Volume 3, Number 1 (Autumn 1962)
Best of the Bookman 27 March 2011
The Dark Ages of the Enlightenment
The Brave New World of the Enlightenment by Louis I. Bredvold. Ann Arbor: University of Michigan Press, 1961. 164 pp.
Best of the Bookman 14 January 2012
Memo to Irving Babbitt
One of the most influential critics in the history of American letters receives (posthumously) a note from a [then-] associate professor of English at Michigan State University.
Best of the Bookman 22 January 2012
A New ‘Rasselas’
The History of Rasselas, Prince of Abyssinia, by Samuel Johnson. Edited by Warren Fleischauer. New York: Barron’s Educational Series, Inc., 1962. 189 pp. [Edition reviewed; Penguin edition (Kindle); Free edition (Kindle)]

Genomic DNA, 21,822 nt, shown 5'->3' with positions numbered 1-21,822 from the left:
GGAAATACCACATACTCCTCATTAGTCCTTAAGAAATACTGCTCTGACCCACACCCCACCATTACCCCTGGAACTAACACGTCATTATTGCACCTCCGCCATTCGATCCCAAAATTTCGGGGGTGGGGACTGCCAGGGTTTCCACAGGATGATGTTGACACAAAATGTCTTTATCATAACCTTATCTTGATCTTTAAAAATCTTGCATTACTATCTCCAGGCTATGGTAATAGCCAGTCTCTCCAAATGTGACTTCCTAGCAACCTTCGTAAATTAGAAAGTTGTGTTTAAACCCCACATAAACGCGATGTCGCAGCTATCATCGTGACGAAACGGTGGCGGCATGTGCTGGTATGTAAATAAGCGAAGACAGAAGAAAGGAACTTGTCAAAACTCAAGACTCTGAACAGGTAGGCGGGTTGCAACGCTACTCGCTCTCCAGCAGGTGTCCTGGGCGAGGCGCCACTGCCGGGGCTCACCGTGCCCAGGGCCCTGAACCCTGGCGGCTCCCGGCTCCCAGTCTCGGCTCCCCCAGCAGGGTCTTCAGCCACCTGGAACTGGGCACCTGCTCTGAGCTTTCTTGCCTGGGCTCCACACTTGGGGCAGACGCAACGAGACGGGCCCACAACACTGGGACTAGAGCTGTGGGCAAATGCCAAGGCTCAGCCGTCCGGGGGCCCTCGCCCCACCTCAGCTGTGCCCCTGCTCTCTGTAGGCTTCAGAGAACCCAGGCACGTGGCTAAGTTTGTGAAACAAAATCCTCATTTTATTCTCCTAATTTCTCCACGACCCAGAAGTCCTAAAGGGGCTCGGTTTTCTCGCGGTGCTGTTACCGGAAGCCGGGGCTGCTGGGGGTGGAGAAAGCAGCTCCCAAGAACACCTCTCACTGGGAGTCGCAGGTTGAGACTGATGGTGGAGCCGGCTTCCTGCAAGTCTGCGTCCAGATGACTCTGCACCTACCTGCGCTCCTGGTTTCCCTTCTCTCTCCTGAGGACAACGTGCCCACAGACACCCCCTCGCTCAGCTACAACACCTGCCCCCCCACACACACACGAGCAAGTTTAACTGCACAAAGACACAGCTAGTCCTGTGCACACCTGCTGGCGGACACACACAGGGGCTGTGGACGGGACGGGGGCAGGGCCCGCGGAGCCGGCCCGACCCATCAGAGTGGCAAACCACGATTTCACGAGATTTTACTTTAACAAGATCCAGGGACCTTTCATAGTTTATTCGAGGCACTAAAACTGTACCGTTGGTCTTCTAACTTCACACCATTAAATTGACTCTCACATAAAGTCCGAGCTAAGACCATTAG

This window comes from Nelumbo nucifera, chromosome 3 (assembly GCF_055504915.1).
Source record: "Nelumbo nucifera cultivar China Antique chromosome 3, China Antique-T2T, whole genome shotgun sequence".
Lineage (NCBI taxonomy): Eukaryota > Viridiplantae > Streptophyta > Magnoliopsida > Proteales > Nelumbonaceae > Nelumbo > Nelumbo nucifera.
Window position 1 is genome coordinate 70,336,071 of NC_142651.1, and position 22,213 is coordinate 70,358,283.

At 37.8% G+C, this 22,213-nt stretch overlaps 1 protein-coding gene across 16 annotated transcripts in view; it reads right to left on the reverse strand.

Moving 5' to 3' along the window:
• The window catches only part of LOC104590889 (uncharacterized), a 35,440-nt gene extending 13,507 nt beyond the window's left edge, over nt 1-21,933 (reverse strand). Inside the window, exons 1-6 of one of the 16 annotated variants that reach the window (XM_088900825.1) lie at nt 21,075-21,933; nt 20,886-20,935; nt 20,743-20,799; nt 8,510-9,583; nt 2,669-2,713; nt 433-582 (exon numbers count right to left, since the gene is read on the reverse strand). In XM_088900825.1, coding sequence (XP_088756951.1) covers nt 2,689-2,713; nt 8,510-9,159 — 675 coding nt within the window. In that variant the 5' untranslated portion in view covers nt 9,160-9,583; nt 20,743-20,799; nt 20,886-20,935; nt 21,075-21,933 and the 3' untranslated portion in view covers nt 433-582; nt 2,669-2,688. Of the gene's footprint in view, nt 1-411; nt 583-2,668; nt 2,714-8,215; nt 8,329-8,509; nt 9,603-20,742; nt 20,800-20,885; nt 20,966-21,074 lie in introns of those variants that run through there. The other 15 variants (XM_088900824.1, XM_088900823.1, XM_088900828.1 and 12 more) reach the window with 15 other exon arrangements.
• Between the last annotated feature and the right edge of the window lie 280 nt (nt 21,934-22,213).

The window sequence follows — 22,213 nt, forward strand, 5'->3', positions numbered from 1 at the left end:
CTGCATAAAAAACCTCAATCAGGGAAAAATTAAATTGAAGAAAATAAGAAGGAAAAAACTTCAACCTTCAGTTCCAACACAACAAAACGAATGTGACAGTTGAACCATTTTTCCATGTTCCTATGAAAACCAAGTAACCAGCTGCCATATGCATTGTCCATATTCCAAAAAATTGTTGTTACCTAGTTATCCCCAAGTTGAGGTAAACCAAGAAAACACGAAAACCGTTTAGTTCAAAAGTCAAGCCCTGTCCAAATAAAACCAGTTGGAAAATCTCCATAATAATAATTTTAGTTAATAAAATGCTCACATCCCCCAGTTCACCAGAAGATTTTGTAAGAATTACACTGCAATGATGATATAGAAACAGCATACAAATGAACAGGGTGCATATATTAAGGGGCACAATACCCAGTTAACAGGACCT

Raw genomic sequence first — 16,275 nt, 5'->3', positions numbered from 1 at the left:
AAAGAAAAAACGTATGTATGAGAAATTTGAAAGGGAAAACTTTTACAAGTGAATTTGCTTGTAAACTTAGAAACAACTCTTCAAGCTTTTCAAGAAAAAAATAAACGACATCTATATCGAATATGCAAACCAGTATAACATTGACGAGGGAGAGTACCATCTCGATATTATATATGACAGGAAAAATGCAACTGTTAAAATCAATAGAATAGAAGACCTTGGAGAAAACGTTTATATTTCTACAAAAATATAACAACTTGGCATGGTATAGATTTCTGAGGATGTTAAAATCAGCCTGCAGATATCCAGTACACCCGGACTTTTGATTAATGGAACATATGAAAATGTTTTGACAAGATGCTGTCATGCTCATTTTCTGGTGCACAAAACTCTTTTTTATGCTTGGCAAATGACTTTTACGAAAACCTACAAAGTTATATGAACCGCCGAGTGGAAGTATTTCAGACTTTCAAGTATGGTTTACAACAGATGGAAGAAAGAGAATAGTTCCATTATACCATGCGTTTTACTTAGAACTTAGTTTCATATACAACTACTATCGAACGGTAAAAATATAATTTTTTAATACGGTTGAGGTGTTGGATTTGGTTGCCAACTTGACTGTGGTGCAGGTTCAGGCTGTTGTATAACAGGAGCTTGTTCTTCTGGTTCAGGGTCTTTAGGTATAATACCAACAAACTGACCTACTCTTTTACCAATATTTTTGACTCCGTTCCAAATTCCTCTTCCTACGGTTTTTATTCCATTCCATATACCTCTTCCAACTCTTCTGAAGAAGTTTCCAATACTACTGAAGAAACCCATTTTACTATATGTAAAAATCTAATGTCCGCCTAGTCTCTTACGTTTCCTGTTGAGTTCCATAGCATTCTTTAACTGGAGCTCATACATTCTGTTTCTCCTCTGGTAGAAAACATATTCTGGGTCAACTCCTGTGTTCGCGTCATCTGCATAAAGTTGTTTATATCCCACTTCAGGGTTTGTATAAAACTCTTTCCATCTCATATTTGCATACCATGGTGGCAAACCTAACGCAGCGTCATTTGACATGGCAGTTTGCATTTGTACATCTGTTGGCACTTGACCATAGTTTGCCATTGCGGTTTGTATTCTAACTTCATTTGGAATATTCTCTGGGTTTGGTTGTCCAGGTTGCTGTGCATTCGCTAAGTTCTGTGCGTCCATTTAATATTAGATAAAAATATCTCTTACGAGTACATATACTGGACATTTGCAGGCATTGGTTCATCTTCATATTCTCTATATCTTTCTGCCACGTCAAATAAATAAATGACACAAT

The twentieth-century conservative is concerned, first of all, with the regeneration of the spirit and character—with the perennial problem of the inner order of the soul, the restoration of the ethical understanding, and the religious sanction upon which any life worth living is founded. This is conservatism at the highest.
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In honor of the great historian John Lukacs, who turns ninety in 2014, we are delighted to announce publication of the first e-book from the University Bookman. The Bookman on John Lukacs features essays and reviews by and about Lukacs gathered from fifty years of our archives. This convenient collection of scholarship is available as a Kindle edition from Amazon.com.
(15 Feb 2014)
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